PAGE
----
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The Cost of Gaps and Overlaps

A common misconception is that the traditional Design-Bid-Build (DBB) project delivery method provides an owner with the lowest cost solution for their facility needs. Two of the hidden costs incorporated into DBB are the gaps and overlaps in the project scope. Gaps and overlaps cost the owner time and money during the initial project bid, and continue to cost the owner time and money through change orders during construction. What are these gaps and overlaps?

A gap is a gray area in the project scope, something that’s not clearly defined in the construction documents and unknown to the contractors asked to bid the project. A contractor, not having all the information needed to accurately bid the project, will need to overinflate their bid to verify that these gaps are covered. Unavoidably, some of these gaps aren’t covered by an inflated bid and are exposed during construction, leading to change orders and schedule delays.

An overlap is also an unclear, gray area in the project scope, but unlike a gap, multiple sub-contractors inadvertently acquire the overlap cost in their bids. The costs for this project scope are doubled, or more, as the general contractor tallies the bids. The general contractor’s effort is focused on compiling their bid, rather than coordinating the entire scope of the project to eliminate this waste. In the end, the cost of these overlaps is directly passed on to the owner without contributing any benefit to the project.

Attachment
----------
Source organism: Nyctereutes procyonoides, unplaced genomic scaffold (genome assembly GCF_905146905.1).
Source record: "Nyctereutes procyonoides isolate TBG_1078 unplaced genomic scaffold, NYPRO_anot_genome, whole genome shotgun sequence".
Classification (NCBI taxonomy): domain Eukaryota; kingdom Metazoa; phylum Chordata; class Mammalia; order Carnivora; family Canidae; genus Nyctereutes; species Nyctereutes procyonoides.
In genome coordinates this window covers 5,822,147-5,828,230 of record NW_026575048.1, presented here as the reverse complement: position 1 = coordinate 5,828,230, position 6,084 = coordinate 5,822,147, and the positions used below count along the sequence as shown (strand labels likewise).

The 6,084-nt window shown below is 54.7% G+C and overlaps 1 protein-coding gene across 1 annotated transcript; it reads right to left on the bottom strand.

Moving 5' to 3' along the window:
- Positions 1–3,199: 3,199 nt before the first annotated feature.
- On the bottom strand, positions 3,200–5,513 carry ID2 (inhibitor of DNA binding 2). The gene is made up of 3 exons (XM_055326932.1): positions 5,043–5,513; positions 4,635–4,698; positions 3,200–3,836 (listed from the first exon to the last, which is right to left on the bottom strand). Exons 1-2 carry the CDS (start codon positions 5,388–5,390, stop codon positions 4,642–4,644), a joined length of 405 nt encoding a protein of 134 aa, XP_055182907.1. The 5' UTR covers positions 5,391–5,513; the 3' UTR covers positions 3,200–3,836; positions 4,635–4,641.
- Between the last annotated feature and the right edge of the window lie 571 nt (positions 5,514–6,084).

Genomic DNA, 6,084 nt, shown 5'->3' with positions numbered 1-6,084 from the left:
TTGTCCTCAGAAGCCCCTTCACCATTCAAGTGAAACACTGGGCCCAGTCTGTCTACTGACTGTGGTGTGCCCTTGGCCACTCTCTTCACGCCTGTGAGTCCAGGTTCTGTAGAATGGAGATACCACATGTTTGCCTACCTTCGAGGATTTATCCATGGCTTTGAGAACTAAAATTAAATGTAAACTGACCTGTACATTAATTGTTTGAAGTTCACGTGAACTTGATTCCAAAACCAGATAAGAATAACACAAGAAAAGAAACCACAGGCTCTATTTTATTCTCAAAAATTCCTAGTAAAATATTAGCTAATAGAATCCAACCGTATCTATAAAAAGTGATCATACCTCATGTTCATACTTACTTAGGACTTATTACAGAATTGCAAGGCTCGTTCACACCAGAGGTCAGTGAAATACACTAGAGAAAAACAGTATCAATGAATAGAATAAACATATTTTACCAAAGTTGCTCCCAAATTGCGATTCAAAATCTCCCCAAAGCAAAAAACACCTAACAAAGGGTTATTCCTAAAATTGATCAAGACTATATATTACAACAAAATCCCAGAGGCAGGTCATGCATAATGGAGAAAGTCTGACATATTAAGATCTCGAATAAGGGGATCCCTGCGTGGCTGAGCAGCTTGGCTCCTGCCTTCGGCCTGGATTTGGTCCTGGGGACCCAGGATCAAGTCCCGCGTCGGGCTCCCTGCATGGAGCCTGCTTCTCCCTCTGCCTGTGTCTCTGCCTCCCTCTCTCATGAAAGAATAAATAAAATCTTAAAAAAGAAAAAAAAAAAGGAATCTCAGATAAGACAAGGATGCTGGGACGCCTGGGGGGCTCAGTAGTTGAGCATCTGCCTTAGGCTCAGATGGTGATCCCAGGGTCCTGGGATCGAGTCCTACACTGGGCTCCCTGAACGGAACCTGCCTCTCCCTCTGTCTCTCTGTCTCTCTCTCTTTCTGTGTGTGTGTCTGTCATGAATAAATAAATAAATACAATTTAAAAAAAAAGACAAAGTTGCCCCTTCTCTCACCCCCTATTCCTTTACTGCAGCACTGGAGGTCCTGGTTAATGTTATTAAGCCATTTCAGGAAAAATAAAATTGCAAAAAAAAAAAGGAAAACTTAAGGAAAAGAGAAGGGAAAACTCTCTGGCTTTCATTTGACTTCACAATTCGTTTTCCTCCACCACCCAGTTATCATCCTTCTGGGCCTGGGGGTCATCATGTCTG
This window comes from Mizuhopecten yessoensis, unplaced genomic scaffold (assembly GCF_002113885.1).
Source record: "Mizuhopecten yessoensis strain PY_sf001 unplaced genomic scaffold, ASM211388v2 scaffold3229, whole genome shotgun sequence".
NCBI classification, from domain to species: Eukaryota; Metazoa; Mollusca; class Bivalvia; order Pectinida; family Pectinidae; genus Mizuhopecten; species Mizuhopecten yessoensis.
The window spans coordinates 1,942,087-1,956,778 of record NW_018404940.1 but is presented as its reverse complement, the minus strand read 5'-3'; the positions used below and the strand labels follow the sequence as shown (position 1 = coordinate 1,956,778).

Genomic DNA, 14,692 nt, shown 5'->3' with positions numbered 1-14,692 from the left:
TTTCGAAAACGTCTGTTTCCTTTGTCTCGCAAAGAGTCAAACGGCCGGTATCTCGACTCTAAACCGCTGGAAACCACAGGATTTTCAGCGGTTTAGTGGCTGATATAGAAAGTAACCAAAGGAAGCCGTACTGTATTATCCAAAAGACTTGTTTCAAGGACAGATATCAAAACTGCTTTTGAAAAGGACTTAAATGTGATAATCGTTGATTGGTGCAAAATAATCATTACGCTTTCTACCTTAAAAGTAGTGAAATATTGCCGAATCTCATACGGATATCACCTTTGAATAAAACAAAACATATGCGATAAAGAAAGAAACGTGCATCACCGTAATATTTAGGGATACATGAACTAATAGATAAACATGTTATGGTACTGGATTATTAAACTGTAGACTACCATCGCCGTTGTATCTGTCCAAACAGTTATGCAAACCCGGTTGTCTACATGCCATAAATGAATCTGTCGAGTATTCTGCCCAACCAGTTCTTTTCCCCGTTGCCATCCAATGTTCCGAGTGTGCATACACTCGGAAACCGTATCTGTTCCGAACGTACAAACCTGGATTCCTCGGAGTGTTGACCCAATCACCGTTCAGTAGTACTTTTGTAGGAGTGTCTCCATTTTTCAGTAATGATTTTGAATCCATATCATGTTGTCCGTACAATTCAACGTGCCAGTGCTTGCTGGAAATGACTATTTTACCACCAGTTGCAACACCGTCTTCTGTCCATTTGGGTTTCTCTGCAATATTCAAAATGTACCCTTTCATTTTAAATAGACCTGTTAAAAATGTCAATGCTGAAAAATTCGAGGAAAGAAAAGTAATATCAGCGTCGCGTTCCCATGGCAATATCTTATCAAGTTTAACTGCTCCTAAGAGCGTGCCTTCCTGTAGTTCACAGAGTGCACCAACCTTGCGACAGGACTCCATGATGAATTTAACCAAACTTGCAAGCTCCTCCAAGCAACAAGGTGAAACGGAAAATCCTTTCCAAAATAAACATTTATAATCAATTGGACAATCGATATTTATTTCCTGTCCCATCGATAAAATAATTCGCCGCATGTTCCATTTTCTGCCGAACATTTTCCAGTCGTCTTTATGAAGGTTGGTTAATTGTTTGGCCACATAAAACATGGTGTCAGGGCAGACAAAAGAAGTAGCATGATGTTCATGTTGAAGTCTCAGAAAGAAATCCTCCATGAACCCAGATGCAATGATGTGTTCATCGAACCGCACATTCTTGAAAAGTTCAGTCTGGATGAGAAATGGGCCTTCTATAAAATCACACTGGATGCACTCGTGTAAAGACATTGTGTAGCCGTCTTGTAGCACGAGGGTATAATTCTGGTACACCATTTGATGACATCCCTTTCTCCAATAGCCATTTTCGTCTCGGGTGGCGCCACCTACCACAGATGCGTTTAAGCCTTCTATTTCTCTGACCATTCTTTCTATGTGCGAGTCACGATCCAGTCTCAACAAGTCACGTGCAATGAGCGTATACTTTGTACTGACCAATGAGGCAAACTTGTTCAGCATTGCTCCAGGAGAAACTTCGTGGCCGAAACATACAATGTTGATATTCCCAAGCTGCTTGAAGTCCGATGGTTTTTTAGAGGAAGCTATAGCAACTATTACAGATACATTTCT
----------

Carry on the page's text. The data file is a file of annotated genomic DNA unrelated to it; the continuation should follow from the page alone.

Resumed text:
There is a better way, Design-Build (DB). When an owner chooses to select a complete project team (architect, engineers, general contractor and key sub-contractors), the owner is bringing together the people needed to identify and eliminate the gaps and overlaps. By working together through programming and design, the team strives to incorporate the best design elements and utilize the most cost-efficient construction methods. Having all parties use the design-build process, the scope of work becomes clearly delineated, eliminating the gaps and overlaps. In the end, the owner receives the full savings of this effort. A design-build approach really is the better way.

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